Jewell kicks off Homecoming Week with Serve and Celebrate

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Cameron VanDyke, junior volunteering at Serve and Celebrate at Homecoming 2013.

At William Jewell College, the world of “Deo Fisus Labora,” school-wide celebrations and opportunities to serve those around us often go hand-in-hand.  Therefore, it’s only suiting that the kickoff event for our 2014 Homecoming will be Serve and Celebrate, an event where students can sign up to complete service projects at a variety of Kansas City metropolitan organizations and causes. Among this year’s locations are Westside Housing, Giving Grove, Immacolata Manor and Synergy Services, all of which share deep connections with William Jewell.

Westside Housing is a nonprofit community development corporation (CDC), which was founded in 1973 to foster housing equity, beautify neighborhoods and ensure that houses were not demolished. While it seeks to improve conditions extending outside its Westside roots, it is currently focusing on improving the residences within Kansas City’s Latino community. The houses they build and renovate are specifically created to maximize affordability and sustainability by using green, energy-efficient methods. With a similar desire to simultaneously serve their neighbors and protect the planet, it comes as no surprise that William Jewell is listed as one of their “Strategic Partners.”

Giving Grove
Volunteers with Giving Grove cultivating a garden at Barstow Elementary School.

Giving Grove seeks to remedy “food deserts”—areas where impoverished residents are unable to find affordable, healthy food—by cultivating edible tree gardens in unused areas, such as vacant lots. In addition, they provide self-help services to teach people how to eat right and grow their own food, thus cutting down on daily cost of living. The provided produce fields are perennial, allowing free fruits and vegetables to be collected in the future. They also provide a recommended plant list for volunteers to maximize growth and healthiness. Founded in fall 2012, it is a relatively new organization full of ambition and potential, and believes that school groups such as Jewell might just be the key to spreading its point—and its seeds—across Kansas City.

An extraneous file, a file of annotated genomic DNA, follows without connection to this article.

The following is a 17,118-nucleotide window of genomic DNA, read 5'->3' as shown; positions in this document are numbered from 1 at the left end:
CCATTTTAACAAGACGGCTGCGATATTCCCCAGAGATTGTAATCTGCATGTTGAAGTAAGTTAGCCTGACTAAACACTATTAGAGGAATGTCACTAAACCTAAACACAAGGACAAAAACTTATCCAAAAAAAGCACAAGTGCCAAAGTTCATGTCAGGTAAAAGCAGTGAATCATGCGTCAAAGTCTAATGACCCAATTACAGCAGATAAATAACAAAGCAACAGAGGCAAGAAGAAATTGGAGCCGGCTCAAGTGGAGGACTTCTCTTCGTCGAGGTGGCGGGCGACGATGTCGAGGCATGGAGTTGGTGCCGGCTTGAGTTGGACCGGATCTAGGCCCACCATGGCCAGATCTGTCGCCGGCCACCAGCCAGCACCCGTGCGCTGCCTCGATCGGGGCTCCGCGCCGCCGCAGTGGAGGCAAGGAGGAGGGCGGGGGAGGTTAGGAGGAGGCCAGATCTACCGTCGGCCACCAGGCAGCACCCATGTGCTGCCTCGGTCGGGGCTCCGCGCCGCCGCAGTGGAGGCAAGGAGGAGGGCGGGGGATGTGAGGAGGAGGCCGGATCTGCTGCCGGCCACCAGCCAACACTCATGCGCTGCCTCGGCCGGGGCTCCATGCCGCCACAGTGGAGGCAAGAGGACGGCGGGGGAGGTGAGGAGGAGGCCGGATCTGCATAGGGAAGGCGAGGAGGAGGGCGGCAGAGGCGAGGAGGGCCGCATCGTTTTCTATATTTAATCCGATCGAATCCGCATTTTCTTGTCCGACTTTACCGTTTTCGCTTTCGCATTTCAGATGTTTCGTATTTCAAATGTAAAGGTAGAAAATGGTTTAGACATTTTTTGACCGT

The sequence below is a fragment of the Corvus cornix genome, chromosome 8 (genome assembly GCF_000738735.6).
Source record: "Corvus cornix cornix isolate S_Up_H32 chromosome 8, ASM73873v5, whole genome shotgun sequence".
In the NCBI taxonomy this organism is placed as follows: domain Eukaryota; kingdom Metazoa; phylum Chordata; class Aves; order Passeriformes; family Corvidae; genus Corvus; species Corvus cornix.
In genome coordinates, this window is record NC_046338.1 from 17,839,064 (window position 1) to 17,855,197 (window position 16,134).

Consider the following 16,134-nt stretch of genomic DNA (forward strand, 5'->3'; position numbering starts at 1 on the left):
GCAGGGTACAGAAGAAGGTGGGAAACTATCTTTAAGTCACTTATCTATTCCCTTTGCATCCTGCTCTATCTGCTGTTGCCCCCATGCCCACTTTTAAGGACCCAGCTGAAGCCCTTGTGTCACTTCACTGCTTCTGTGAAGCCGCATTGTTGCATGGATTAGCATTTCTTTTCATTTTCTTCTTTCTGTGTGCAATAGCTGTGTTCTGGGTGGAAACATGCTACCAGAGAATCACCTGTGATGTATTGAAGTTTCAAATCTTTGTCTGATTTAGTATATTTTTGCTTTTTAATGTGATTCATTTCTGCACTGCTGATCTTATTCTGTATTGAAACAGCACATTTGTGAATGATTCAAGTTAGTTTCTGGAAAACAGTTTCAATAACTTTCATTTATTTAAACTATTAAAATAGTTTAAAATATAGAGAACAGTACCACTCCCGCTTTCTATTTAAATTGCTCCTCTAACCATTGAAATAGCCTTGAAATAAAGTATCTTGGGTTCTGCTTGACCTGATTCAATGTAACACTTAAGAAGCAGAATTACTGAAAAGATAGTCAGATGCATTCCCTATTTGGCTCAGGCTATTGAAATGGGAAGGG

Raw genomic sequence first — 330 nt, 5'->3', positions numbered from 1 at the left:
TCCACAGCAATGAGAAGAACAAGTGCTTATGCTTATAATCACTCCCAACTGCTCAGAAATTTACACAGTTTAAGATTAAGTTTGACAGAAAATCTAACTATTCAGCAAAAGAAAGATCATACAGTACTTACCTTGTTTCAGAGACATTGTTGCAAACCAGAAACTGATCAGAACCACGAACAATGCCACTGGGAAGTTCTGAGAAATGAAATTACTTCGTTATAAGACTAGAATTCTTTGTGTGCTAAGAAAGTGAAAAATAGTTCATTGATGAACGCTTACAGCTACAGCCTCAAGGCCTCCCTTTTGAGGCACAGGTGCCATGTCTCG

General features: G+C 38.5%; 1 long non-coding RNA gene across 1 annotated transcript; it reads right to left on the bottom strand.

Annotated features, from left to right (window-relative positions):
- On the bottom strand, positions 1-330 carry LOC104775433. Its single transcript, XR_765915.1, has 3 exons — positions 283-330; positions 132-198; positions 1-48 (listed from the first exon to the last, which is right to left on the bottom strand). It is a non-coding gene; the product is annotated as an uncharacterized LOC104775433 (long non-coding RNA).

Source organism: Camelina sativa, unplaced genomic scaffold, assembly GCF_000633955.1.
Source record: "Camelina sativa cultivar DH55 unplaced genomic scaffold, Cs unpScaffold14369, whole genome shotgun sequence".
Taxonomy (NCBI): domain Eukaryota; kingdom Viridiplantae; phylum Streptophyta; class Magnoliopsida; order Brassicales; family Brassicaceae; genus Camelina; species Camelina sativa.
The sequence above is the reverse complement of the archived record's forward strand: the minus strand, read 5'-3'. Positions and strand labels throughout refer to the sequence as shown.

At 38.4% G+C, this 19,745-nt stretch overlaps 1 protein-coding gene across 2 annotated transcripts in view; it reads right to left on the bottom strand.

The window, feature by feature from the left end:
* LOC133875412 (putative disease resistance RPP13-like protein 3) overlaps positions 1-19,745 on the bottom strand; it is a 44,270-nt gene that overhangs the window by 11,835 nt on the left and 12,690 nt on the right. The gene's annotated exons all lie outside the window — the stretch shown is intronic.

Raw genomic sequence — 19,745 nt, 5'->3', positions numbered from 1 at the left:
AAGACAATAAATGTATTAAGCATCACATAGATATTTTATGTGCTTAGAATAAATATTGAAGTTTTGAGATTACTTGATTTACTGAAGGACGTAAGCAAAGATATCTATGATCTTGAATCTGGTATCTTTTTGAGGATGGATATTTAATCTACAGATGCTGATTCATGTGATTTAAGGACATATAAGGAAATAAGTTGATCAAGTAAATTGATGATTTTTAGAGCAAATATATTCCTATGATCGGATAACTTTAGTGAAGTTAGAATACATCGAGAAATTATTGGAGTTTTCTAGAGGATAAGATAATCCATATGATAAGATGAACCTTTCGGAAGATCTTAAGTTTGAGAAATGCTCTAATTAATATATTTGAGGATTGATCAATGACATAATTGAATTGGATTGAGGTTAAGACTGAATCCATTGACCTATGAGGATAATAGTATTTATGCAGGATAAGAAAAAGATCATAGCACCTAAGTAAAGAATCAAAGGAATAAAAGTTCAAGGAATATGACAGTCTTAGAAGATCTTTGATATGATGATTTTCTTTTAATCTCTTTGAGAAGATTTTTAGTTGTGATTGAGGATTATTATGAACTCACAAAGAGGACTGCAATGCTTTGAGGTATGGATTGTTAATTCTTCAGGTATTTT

Immacolata Manor
Immacolata Manor is home to 38 developmentally disabled residents.

The large, majestic house that gives Immacolata Manor its name was originally bought by the Joseph Bruening family in the early 20th century and was sold in 1981 to a group called “Friends of the Handicapped” at the time. Immacolata Manor expanded to the nonprofit organization it is today by converting the mansion into a home for people with developmental disabilities. While many are nursing home-aged women, younger women and a few men also live in the house. The spirit of community service is so rampant at the house that 35 out of its 38 residents complete volunteer work, while some are also able to hold jobs. This chain reaction spreads throughout Clay County as businesses come to support Manor events.

Synergy Services seeks to empower and protect homeless and runaway children and abused women. It began in 1970 as a shelter for troubled children, but later expanded their horizons to stop domestic violence in the community. Its services include crisis hotlines, transitional housing, counseling. Synergy Services helps also caters to teenage parents, proving lessons in how to raise their children and offering them support. With years of generous donations from Jewell, it can continue to bring hope to those who need it most.

These organizations are valuable parts of the Jewell family, providing a further testament to the serving spirit that the college hopes to pass on to each of its students. No matter which organization or group a student is in, they can all come together to benefit those less fortunate in the midst of a weeklong celebration.  Homecoming excitement, therefore, is not something limited just to Jewell students, but expand to the whole Kansas City metropolitan area that benefits from it.

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